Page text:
Home / Industry / Telecom /  Vodafone initiates investment arbitration against India

New Delhi: Vodafone Group Plc has abandoned the conciliation process and started international investment arbitration against the Indian government over its long-running tax dispute.

The tax department and Vodafone have been locked in a dispute since 2007 over the telecom company’s $11 billion acquisition of Hutchison Essar Ltd, now known as Vodafone India Ltd. The tax demand, which was initially around 8,000 crore, has now more than doubled to 20,000 crore after adding interest and penalty.

“Since Vodafone and the Indian government have been unable to find an amicable means of resolving the dispute, Vodafone has commenced an international investment arbitration as a way to achieve resolution," the company said in a statement. It filed the arbitration on 17 April.

The conciliation process, initiated by the Indian government last year under domestic laws, will now be discontinued.

“This means that Vodafone has formally rejected the government’s offer for a non-binding conciliation under Indian laws. Vodafone now wants to escalate the issue beyond the border and take it into international arbitration," said Mukesh Butani, chairman, BMR Advisors, an accounting firm. “India could possibly argue that tax proceedings cannot be covered under international arbitration under BIPA (bilateral investment promotion and protection agreements)."

Vodafone International Holdings BV has filed for arbitration under the bilateral investment protection agreement between India and the Netherlands, questioning the government’s enactment of the retrospective tax laws in 2012 that made the telecom company liable to pay tax even after a favourable apex court judgement.

In 2007, Vodafone International Holdings, a Dutch unit of the British telecom firm, bought the Indian business operations of Hutchison Telecommunications International Ltd through the sale of a Cayman Islands-based firm called CGP Investments Ltd, a unit of Hutchison.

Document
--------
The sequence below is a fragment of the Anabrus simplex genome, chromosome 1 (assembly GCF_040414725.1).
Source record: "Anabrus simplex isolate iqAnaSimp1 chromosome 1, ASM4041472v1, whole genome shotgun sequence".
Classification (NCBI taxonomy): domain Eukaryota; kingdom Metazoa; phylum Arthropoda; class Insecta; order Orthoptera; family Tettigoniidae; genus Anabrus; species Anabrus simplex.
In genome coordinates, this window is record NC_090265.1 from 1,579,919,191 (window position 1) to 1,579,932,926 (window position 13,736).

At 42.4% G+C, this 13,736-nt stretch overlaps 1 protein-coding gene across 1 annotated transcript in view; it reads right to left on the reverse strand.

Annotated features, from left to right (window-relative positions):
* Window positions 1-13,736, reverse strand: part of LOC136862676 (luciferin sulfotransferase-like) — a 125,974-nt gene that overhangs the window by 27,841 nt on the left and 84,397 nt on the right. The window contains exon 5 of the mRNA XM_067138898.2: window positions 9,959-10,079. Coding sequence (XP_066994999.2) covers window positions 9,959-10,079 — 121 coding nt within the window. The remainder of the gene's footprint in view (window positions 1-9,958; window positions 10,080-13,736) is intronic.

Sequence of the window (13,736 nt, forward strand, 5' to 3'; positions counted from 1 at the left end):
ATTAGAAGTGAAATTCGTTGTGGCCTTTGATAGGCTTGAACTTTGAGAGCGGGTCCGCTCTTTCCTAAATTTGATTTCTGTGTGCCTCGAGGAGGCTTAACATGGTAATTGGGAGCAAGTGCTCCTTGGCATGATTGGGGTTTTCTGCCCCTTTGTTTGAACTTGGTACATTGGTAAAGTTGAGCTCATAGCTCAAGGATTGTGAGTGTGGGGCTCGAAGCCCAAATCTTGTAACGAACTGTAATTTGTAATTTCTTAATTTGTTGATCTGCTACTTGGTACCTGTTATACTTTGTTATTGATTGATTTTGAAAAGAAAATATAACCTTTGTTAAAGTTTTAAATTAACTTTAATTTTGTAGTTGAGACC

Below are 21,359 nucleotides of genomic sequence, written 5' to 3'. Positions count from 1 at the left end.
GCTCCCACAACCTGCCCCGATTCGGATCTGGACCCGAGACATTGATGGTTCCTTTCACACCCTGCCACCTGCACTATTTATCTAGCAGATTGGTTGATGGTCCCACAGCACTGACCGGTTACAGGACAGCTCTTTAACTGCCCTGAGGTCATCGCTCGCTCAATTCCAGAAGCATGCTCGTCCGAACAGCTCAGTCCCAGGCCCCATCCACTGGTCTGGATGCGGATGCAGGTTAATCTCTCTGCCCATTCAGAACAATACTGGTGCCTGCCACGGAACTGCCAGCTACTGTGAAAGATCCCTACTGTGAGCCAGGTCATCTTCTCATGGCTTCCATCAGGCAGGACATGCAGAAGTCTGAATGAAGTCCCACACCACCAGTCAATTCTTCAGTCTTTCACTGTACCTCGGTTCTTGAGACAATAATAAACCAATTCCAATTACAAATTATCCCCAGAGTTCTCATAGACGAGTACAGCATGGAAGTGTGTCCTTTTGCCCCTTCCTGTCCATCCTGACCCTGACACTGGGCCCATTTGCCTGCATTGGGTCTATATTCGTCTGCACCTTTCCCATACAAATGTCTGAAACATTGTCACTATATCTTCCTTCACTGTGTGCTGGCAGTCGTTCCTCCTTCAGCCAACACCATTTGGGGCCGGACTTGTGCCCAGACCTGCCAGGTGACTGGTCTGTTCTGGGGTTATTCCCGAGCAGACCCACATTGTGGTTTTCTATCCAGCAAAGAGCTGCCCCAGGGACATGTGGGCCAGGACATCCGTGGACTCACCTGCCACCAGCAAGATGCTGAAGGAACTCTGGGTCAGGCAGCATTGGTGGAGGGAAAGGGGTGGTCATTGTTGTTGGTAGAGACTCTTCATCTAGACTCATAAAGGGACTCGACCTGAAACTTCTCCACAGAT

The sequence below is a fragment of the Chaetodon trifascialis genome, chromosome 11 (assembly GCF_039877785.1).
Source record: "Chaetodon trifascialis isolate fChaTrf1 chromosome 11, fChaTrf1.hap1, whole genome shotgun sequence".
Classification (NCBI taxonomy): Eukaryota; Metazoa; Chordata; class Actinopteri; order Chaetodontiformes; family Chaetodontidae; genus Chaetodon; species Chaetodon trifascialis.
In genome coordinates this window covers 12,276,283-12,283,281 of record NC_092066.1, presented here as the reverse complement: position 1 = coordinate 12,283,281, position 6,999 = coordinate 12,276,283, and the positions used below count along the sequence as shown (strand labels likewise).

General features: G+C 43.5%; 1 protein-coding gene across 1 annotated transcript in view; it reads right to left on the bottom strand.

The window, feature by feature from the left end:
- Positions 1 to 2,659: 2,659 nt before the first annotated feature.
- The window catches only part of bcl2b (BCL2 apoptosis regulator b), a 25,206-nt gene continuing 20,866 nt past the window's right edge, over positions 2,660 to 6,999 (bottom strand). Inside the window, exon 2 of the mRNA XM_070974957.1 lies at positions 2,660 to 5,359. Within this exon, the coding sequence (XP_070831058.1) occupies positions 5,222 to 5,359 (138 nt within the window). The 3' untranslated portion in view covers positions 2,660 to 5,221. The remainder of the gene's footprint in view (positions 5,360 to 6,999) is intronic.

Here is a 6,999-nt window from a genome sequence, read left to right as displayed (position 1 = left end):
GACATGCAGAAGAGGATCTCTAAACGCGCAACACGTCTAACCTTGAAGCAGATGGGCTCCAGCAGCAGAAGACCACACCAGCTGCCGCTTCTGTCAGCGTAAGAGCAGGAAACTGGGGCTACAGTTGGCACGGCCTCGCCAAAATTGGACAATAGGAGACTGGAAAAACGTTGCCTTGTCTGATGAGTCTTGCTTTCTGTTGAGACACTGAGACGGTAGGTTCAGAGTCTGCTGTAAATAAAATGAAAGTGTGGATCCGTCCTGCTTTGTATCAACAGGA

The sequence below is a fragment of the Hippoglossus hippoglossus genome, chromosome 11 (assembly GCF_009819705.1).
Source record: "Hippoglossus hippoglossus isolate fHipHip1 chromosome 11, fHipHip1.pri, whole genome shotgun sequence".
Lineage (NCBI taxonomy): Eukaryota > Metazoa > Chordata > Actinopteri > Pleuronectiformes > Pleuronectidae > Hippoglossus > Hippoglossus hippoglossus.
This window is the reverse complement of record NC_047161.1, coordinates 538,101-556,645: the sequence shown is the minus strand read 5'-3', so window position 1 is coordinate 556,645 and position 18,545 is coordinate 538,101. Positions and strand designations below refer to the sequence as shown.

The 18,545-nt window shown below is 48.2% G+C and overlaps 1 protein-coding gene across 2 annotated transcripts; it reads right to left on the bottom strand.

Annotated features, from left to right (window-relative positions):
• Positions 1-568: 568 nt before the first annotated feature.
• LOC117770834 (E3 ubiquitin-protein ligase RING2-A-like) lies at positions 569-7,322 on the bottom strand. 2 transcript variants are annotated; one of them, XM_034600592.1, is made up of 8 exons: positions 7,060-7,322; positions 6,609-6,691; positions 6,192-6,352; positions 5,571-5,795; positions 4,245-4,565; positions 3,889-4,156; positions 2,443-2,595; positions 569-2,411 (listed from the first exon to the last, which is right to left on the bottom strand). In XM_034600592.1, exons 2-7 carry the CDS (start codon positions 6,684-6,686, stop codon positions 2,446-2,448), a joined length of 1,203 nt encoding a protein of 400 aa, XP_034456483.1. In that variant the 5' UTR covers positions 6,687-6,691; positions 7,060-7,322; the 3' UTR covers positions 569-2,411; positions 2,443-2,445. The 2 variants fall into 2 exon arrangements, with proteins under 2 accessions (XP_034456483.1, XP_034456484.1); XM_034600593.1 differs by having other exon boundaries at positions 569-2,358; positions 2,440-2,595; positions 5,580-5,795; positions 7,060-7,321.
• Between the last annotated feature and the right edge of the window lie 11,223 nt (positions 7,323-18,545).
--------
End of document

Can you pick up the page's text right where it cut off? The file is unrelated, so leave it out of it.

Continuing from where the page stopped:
The Indian tax department has estimated that Vodafone should have withheld part of the amount as tax while paying Hutchison. Vodafone and the tax authorities went to court to resolve the issue. The Supreme Court, in its judgement in January 2012, said the deal was not taxable in India. Subsequently, the government introduced retrospective amendments to laws to bring such indirect transfer of shares under the tax net. It also introduced a validation clause that made Vodafone liable to pay tax in India despite the apex court’s judgment.

Vodafone then proceeded with initiating arbitration under the bilateral investment protection agreement signed by the Netherlands and India. It argued the retrospective amendment amounted to a denial of justice and a breach of the Indian government’s obligations to accord fair and equitable treatment to investors.

The Indian government, after seeking the law ministry’s nod, has drafted a Cabinet note for withdrawing the non-binding conciliation offer it had made to Vodafone in June last year, PTI news agency reported.

This is in contrast to the government’s earlier stand in February, where the Cabinet had put on hold the proposal to withdraw the conciliation offer, pending settlement of Vodafone’s 3,700 crore transfer-pricing case at the Income Tax Appellate Tribunal.

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